Diary :: The Art Of The Bartender: How To Step Up Your Game

The Art Of The Bartender: How To Step Up Your Game My favorite bartender of all time is this scruffy, loud mouthed, cigarette smoking, older man with a beard and beer belly named Brad. He worked the 6am shift in a dive bar of Old Town Orange, California. If you’re wondering who goes to a bar at 6am, well lots of people do when you have a consistent and charismatic personality behind the bar. His bar was filled with graveyard shift nurses, hardcore alcoholics, policeman coming off the beat, people with hangovers and then bartenders like myself who wanted a little beer buzz at 9am before opening up shop down the street. If bartending was art, Brad was my Starry Night. His presence stayed with me long after the encounter, leaving me with feel good vibes to carry with me all day (even if I left sober). He always had a story to tell or something funny and witty to say. A great bartender can keep the conversation going even if you don’t feel like participating. It’s almost like they’re talking to themselves and thinking out loud. Loud enough for everyone to hear and stay engaged, but without the need for patrons to speak up and actually engage unless they wanted to.

The Art Of The Bartender: How To Step Up Your Game Part of the fun with Brad is he would drink shot for shot with you at all hours of the day. I’m sure it was never anyone’s intention to drink shots before 12pm, but nonetheless, he was good at convincing you to do so. Each conversation or story Brad told would seamlessly flow to the next subject and the next, with plenty of drink sales in between. He had animated jokes, punchlines, quips, good humor, healthy sarcasm and of course, interesting new drink recipes combined with the magical ability to make you feel like an old friend. Brad was so popular that whenever he came to visit me on my shift several blocks away, people would jump up and yell “Brad!”. His fan club was bigger than mine and I am much better looking!

Art can take many forms, how do you express your art of bartending? Do you have a flare? Is it your clothes? Is it your conversation skills? Your ability to multitask? Your drink recipes? Hopefully, all of the above on top of your shiney personality, but here are some of my best tips to up your game as a bartender and keep the conversation flowing at the bar.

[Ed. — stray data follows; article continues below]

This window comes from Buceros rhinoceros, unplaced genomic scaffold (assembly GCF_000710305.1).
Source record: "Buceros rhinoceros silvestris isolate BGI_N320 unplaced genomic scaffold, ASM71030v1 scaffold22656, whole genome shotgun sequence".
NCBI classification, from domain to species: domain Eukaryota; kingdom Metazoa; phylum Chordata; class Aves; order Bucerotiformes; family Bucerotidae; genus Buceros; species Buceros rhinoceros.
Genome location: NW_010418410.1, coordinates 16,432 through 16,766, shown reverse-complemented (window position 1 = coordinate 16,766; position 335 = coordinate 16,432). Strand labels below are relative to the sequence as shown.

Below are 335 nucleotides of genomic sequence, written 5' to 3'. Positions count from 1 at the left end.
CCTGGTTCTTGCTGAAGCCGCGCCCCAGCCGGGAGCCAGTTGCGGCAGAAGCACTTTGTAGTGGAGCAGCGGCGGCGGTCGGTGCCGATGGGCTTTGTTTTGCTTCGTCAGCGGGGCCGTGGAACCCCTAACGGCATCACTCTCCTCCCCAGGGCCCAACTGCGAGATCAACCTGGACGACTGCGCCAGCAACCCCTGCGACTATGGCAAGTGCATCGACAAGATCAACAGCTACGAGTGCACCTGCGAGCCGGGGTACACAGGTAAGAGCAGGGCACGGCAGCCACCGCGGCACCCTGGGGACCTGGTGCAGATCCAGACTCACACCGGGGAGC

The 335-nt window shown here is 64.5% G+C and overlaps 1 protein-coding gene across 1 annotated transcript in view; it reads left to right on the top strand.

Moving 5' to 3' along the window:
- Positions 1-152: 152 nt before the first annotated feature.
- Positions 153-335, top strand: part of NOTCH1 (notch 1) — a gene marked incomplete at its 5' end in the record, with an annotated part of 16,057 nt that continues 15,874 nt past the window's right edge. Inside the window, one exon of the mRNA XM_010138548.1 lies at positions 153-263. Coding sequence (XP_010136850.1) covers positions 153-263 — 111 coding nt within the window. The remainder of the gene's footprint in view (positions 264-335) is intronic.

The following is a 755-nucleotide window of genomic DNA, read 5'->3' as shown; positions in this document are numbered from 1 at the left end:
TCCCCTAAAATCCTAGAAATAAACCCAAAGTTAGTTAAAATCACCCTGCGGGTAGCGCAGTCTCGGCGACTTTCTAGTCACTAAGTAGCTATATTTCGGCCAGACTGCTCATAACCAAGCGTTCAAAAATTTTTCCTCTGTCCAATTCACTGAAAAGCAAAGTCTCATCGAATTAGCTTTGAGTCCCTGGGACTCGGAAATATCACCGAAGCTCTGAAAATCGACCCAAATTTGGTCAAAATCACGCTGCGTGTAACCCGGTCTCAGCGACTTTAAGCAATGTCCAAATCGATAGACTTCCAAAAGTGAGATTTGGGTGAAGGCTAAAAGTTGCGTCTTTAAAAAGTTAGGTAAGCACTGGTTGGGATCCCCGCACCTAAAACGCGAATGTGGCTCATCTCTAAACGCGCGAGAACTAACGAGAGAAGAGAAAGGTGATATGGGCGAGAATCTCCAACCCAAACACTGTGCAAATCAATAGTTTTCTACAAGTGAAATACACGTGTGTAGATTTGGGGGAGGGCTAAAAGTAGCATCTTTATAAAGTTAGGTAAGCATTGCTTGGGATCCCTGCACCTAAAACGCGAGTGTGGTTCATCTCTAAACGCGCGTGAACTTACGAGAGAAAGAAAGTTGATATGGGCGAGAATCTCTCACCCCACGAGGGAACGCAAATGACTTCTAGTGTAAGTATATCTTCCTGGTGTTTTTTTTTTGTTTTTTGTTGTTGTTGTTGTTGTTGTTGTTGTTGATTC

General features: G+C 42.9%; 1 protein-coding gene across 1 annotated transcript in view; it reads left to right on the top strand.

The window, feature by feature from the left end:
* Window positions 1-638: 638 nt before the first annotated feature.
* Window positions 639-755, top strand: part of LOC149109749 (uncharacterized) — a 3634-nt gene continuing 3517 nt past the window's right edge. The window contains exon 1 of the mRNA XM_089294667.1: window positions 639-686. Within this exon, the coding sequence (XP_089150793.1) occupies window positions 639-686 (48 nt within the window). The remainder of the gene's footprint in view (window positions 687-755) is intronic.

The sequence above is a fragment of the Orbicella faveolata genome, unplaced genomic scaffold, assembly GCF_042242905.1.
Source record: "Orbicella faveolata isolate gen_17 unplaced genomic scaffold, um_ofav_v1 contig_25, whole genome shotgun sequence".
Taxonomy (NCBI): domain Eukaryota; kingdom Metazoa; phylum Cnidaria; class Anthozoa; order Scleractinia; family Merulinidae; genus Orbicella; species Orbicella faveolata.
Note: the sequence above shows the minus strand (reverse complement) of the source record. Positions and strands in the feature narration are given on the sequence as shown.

1. Always have a story to tell and don’t be afraid to tell it loud enough so others sitting at your bar can eavesdrop.

Stories unite mankind. Don’t be bashful, be real: the embarrassing, the funny, the heartaches, the wild and crazy, the lessons learned. Honestly, storytelling is the most important skill to have as a bartender besides knowing basic drinks. I like to be mostly funny, with a little sadness/frustration at times, maybe some crazy drama once in a while. Keeps them guessing

2. Tell the story backwards. Punchline/ending first.

I like to tell my “crazy” stories backwards to get the listener’s attention; meaning, I tell you the ending first without too much detail. Example, someone says, I went to “_____” last night. I would say “I got kicked out of there once.” Or I would begin a story with “Last night was my top 3 drunkest nights of all time.” (when it was more like top 10). Just grab their attention, then you can start from the beginning. Hint: Make sure it’s actually a good story to tell, yours or someone else's.

3. Always have a great set of favorited photos in your smartphone for show and tell, this really fills up conversation space.

I like to keep neutral, story telling pictures in my phone. Plenty of pet photos, family photos, friends, projects being worked on, nights out and travel pictures. Brad had a polaroid of his giant cat the size of a toilet….random?? Yes! But I’m still thinking about about him and that cat 10 years later. Anyway, have some good content ready. I save the wild party videos for my good regulars. Favorite/star these in a separate folder so you don’t have to go scrolling through an endless gallery of personal/private photos. Show and tell is GREAT for slow hours and slow hours is a great time to really know your customers. Sometimes I ask to look at my customer’s phone. If they have an iphone, there’s an album called PLACES where you can see on a world map where their photos were taken. Good for vacation discussions.